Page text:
Shepherd’s House participants could help at local parks

Danville-Boyle County Parks and Recreation could tap a new source for labor to work on local parks: former inmates participating in the Shepherd’s House outpatient drug rehabilitation program.

Boyle County Judge-Executive Harold McKinney said the program’s participants need things to do during the day “other than using drugs.” Some land jobs, but others need to do community service.

Working to improve local parks could be a good fit for them, McKinney said during a joint city-county Parks and Recreation ad hoc committee meeting Monday.

“We’ve got people down there (in the outpatient program) and we’re going to have more and they need to be occupied,” McKinney said. “The key is to get them occupied in something that’s productive. … The goal here is to get people out in the community and working and doing things other than using drugs.”

Parks and Recreation Director John Drake said in the past, the agency hasn’t used inmate labor because inmates aren’t necessarily trained to use the kind of equipment that Parks and Recreation staff have to use.

McKinney noted the Shepherd’s House participants are no longer inmates, and said they could work in Millennium Park on basic tasks rather than anything requiring specialized equipment.

“I think you’ve got the opportunity if you just need some strong backs to get some stuff done,” he said.

Magistrate Jack Hendricks said cleaning park bathrooms could be one good task for the participants.

“It’s community service is what it is and they would be people that we could use for this and we need something for these folks to do,” Hendricks said.

Danville City Commissioner Rick Serres said the city could take advantage of participants to work on Jackson Park.

Boyle County Treasurer Mary Conley said the work could lead to the participants having pride in their local community.

“If it’s a part of their community, they can come back and say, ‘I worked on this; I did this,’” she said.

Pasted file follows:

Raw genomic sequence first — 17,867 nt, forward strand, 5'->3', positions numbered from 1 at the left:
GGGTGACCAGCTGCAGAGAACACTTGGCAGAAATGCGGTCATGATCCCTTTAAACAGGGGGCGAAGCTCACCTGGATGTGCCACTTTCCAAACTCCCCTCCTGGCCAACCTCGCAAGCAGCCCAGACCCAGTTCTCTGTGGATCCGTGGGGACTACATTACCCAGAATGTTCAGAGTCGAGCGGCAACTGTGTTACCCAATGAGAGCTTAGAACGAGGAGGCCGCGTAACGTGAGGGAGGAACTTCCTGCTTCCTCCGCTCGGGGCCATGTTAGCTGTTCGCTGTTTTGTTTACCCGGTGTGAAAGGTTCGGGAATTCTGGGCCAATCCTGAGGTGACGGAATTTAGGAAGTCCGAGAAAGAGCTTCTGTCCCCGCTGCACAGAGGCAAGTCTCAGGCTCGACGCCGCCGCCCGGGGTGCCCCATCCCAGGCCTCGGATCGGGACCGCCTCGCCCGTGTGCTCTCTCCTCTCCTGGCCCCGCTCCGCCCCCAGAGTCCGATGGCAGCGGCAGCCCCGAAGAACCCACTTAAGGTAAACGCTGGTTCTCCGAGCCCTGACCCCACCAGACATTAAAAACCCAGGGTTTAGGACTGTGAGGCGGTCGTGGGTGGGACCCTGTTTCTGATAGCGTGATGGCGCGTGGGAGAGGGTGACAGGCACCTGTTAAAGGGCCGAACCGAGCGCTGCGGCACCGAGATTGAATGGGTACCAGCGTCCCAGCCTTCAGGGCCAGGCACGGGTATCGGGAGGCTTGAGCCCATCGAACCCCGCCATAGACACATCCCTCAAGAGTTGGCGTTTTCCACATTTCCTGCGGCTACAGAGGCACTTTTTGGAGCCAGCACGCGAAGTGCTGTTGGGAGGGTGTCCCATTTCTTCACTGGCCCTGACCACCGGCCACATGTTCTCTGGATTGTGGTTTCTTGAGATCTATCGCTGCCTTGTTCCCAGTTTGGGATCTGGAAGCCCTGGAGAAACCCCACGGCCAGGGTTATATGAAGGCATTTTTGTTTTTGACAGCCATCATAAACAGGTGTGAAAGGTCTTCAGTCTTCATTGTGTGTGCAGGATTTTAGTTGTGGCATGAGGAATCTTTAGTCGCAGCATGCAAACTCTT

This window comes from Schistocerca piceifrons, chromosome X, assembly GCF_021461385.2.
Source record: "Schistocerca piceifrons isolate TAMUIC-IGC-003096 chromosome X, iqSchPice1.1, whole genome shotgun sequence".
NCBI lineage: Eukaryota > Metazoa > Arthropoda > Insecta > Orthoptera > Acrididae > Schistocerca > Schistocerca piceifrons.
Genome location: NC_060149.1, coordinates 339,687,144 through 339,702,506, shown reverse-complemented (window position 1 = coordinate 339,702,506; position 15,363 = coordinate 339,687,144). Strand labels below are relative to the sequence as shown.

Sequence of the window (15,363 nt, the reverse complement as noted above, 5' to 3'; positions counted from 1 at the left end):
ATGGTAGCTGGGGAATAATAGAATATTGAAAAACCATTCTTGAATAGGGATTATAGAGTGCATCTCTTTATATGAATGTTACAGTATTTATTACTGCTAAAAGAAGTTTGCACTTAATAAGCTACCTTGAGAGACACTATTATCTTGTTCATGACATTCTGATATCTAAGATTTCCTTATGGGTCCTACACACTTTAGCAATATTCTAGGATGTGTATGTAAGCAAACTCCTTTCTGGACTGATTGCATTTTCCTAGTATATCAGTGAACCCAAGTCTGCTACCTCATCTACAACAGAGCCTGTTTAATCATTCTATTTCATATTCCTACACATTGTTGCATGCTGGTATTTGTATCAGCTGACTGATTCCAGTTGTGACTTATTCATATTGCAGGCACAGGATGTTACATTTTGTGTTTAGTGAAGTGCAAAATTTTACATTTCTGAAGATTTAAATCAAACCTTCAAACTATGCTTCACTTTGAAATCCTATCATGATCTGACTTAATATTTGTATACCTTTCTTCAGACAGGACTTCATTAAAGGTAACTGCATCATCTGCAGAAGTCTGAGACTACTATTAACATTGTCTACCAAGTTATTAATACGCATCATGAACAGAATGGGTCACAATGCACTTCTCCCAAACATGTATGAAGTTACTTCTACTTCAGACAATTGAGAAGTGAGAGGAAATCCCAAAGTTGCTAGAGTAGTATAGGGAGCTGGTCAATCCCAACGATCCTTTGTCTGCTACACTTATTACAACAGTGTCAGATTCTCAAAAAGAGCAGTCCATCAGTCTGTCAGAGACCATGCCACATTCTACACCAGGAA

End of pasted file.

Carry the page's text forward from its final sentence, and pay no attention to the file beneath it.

Hendricks said participants in the Shepherd’s House program volunteered because they want to turn their lives around — it’s not a mandated community service program, but the courts do have to sign off on allowing inmates to participate. Participants are non-violent, generally low-level offenders who are monitored very closely once they are released and can be sent back to jail if they don’t hold up their end of the bargain, he explained.

According to Shepherd’s House’s first monthly report — the program began in March — there are 22 people currently participating in the program. Four have returned to jail since the program began.

Of the 22 currently participating, six have full-time, tax-paying jobs and three have part-time, tax-paying jobs. Five are working on their GEDs; four are attending evening classes at Shepherd’s House; and 18 are attending day classes.

The Boyle County Road Department, Junction City Commodities, Mercer County Animal Shelter and Mercer County Road Department are already using the participants for community service work.

“I think it’s one of the finest programs we’ve ever come up with,” Hendricks said. “… It could very easily be a model for the entire country because we all know we’ve got a drug issue everywhere and it’s just getting worse — it’s not getting better. But this program, I think, will really move to help people. But as the judge (McKinney) says, we need to get them out and get them doing something to keep them busy.”